Thursday, May 29, 2014

Success at Last!

I now have photographic evidence that our efforts to provide nesting sites at Salem Audubon Nature Reserve are a success.  In January I began helping construct artificial cavities in large salvaged oak limbs for nesting sites at the Reserve.  A crew of volunteers worked at the Reserve every Wednesday, and by end of February we had ten limbs finished and planted in the ground. Then the waiting game began.  April and May passed, with only an occasional “looker” spotted at sites #1 and #6, but no one seemed to be setting up house.  Watching a bird house in my own back yard, I have come to realize that chickadees are rather cautious and quick in and out of the box, as I had baby birds before I was even aware a nest had been built. This clued me in to what might be happening at the Reserve, in spite of checking at the nest sites several times a week I just might not have been lucky enough to be there at the right second. Then, yesterday I had a fleeting glance of a bird leaving a nest site, but not a good enough look to even know what kind of a bird, so this morning I went back determined to be able to get a better look and hopefully a photo.  It took almost an hour and a half, but I finally did come up with this photo of a Black-capped Chickadee bringing bugs to the nest site.  For those you might want to check at the Reserve, the nest site with the activity is #4.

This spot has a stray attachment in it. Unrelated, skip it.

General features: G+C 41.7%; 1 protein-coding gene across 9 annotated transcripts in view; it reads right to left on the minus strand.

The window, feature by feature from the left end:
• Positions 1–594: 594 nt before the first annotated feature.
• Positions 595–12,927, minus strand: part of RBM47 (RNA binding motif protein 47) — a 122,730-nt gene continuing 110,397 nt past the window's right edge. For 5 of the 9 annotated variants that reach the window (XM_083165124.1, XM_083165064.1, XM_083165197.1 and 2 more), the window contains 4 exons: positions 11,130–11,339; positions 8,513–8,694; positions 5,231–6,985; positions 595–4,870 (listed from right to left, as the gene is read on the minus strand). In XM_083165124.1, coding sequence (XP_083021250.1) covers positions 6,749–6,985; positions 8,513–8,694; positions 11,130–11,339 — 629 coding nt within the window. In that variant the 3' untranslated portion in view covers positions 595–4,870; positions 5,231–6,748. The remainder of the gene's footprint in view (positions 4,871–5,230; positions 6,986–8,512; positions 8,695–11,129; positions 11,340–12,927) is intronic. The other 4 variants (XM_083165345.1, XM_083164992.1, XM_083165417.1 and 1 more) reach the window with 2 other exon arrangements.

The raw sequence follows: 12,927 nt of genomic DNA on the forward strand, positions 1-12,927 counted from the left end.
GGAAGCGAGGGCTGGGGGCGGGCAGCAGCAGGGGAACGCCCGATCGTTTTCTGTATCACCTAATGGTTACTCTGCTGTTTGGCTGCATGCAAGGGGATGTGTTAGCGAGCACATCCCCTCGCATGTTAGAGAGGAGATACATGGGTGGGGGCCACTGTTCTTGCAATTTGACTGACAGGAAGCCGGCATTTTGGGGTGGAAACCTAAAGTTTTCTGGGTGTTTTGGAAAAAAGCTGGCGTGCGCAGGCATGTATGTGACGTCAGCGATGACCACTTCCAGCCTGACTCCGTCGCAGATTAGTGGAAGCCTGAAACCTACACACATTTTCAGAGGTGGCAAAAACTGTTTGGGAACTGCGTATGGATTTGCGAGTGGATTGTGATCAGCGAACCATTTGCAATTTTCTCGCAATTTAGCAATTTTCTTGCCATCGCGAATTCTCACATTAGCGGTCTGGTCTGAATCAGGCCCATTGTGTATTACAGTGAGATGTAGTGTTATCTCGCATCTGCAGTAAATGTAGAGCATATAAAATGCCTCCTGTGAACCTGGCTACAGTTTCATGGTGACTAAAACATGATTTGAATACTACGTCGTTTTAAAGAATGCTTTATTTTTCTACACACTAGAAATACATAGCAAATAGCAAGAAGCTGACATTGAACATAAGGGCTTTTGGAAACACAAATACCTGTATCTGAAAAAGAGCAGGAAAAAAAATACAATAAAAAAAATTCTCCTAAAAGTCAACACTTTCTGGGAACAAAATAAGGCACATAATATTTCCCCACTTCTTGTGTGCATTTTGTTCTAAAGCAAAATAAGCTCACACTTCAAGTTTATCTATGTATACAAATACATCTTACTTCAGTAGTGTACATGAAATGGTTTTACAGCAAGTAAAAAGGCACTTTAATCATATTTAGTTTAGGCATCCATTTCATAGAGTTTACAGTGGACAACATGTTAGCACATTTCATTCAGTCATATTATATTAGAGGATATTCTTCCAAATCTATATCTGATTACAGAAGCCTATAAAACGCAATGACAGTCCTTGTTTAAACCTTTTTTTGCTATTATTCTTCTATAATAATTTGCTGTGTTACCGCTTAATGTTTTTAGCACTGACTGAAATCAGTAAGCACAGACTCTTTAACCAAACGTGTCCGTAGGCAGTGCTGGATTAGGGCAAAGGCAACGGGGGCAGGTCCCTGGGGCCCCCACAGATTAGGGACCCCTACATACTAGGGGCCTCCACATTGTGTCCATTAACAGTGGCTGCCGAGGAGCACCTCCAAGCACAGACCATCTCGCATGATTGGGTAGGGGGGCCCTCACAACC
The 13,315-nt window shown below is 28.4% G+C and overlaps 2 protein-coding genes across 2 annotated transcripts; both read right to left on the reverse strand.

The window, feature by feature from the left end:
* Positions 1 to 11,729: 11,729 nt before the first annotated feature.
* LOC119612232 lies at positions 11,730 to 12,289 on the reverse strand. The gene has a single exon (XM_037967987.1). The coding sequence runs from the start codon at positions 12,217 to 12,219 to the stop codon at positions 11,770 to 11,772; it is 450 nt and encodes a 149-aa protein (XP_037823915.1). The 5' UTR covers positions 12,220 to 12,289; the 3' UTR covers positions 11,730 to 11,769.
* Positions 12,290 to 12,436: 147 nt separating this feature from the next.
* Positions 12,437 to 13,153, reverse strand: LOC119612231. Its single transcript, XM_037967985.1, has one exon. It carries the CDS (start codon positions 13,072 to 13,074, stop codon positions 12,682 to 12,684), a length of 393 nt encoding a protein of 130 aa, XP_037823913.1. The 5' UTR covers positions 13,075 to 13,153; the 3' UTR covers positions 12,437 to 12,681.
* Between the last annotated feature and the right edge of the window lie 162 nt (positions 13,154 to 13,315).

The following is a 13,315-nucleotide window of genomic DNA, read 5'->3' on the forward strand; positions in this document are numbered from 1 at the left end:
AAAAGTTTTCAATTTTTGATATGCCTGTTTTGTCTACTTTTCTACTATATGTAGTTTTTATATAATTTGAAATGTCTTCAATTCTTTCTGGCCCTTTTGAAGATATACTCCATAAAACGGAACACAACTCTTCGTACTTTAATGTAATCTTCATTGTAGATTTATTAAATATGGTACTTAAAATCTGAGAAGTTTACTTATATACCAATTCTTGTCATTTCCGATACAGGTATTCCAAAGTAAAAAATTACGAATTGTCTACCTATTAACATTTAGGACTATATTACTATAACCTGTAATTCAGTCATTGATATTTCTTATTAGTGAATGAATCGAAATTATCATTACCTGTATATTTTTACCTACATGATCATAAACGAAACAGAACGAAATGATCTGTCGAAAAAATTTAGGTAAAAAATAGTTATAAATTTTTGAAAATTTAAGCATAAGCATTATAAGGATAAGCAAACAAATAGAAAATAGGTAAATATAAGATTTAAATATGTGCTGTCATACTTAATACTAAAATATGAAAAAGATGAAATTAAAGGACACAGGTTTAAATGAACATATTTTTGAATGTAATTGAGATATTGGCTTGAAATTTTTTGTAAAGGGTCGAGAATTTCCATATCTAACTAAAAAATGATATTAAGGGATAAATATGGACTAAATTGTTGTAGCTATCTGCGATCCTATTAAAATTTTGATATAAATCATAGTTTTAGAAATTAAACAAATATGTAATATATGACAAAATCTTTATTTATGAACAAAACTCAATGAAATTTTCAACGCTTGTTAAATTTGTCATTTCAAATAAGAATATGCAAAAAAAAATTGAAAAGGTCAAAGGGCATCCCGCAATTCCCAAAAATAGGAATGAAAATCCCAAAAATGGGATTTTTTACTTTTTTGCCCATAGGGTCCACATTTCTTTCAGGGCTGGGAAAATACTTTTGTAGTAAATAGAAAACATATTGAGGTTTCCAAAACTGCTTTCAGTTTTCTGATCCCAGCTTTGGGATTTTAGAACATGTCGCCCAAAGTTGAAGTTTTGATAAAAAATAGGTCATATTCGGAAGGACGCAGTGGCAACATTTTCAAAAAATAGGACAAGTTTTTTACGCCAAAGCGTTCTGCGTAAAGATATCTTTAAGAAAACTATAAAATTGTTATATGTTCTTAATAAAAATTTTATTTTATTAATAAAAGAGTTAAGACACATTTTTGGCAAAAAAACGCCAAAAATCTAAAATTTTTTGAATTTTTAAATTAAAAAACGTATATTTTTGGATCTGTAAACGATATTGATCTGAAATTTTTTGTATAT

1. Jim, your concept of hallowing out a nesting cavity behind the entry hole seems to be leading to reproductive success. What I like about this particular subsidized housing system is that it is more attractive than a protruding nest box nailed to a tree or post and is a much better replication of nature. Lee